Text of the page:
As announced at WWDC 2003, OS X Panther included iChat AV, an updated version of Apple’s AIM client that brought video and audio conferencing capabilities to the Mac. It was all done automatically; users didn’t even need to know if their Buddies had a microphone or camera hooked up to their computer. All that was required was a FireWire camera or USB microphone and DSL or better for video.
Steve Jobs then announced that the company had a companion product for iChat AV: the iSight Camera.
Dubbed the “eyes and ears” of iChat AV, here are the specs of the iSight camera:
- Video up to 30 fps
- 640 x 480 resolution with 24-bit color
- Auto-focus with F/2.8 aperture
- Built-in dual-element microphone for noise suppression
The camera used a single FireWire cable for power and data.
Unlike the other FireWire cameras on the market, the iSight was designed to sit up high, off of the desk. This was to help avoid those awkward low-angle shots that make everyone look bad.
Today, of course, the iSight camera is built-in to every display Apple sales, from the MacBook to the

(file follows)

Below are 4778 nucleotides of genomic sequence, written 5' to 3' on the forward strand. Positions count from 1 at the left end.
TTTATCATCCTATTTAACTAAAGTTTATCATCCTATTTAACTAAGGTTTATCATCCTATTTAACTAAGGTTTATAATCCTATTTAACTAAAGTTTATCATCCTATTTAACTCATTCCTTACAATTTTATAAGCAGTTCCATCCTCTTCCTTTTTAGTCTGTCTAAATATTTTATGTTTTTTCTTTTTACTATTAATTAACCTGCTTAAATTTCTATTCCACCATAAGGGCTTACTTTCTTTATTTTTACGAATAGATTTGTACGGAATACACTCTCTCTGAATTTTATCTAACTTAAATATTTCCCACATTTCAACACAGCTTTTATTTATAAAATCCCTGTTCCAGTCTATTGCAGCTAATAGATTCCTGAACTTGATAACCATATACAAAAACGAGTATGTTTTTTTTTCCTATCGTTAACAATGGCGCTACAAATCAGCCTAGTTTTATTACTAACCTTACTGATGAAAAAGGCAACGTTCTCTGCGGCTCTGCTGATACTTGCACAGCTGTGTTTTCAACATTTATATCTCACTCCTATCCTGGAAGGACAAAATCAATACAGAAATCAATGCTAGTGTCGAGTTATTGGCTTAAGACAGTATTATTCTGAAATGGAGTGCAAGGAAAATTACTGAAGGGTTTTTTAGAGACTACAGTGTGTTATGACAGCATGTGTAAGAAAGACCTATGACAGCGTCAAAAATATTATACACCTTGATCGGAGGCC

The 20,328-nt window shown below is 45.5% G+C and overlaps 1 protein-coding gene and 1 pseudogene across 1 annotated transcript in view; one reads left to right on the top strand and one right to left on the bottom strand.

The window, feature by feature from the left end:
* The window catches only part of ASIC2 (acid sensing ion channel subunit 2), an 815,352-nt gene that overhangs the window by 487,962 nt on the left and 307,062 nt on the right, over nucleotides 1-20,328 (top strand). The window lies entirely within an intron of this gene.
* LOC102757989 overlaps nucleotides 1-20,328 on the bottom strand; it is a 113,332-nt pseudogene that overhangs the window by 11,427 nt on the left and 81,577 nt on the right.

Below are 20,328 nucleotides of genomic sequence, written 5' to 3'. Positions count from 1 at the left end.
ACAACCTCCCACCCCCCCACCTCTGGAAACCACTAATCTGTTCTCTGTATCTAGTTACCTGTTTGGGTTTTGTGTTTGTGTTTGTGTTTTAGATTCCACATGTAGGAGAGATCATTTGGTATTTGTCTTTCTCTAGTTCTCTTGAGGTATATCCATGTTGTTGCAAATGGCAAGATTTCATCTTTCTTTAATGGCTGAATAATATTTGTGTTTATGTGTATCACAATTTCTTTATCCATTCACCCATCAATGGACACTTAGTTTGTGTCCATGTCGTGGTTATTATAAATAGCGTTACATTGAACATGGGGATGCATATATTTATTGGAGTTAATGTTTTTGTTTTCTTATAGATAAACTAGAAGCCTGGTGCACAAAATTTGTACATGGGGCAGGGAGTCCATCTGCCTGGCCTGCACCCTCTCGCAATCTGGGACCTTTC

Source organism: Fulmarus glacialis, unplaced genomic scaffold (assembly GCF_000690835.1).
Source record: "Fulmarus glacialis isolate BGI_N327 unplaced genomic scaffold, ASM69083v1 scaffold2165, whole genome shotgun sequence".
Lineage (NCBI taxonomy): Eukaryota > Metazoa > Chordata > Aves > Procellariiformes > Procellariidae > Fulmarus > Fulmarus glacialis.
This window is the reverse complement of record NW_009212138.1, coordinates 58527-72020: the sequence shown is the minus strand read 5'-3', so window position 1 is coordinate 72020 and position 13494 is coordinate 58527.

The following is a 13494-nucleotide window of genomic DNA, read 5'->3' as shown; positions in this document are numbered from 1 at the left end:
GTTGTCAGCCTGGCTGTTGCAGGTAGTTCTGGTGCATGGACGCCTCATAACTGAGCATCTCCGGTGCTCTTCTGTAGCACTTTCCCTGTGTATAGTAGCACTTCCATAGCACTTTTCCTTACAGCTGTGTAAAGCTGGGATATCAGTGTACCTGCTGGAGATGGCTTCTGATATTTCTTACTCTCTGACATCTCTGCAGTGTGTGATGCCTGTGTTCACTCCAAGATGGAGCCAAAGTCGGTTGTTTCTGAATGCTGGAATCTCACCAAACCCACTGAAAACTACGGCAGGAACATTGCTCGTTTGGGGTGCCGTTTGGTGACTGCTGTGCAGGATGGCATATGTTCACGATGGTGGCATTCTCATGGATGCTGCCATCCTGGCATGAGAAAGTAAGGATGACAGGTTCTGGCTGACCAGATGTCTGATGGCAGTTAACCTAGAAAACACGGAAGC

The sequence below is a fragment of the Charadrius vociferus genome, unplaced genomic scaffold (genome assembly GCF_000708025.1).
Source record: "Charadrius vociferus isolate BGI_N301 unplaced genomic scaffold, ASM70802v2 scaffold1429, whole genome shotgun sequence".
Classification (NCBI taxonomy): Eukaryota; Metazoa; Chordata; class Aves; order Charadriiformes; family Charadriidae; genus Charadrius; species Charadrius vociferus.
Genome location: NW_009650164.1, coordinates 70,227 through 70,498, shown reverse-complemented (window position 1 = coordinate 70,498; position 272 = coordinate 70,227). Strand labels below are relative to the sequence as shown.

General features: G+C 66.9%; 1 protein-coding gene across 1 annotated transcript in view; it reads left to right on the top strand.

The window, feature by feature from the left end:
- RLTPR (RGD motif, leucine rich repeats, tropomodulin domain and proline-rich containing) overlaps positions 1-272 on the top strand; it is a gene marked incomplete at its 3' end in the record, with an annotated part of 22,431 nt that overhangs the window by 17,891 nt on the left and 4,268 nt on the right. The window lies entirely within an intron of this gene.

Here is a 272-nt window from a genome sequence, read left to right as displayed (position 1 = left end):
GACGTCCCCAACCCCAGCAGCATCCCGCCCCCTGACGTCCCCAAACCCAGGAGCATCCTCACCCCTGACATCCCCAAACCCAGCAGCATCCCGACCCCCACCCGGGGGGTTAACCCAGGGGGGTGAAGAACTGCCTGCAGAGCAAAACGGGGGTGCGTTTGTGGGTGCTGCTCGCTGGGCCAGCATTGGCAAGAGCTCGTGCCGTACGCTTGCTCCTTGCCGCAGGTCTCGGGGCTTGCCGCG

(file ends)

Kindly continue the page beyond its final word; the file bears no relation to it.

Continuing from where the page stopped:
Thunderbolt Display 27-inch iMac. That wasn’t the case in 2003, but Apple wanted the camera to be mounted as close to eye-level as possible.
To do this, the iSight came with several attachments:
- A clear plastic clip with thumb screw to mount to the lid of notebook displays
- A mount with an adhesive pad that would stick to the back of an iMac G4 or other flat-panel desktop display
- An angled mount that would stick to the top of an eMac.
(A later revision would add a magnetic mount to attach to the top of the aluminum Cinema Displays.)
The camera hardware itself is just stunning. Made of aluminum, I still think it looks good today. It included an integrated lens shutter that you could twist shut with just a touch, and — just like today — had a green LED that would come on when the device was in use.
The iSight sold for $149,1 and was on the market until December 2006, by which time most new Macs all had built-in cameras.
While watching Jobs demo this for the first time, I couldn’t help but think about the first iPhone phone call or FaceTime demo. I think Jobs (and Apple) are really passionate about how people communicate. Hearing someone’s voice or seeing their face is much more intimate than passing text back and forth.
- Unless you were in the room for the announcement, in which case yours was free. ↩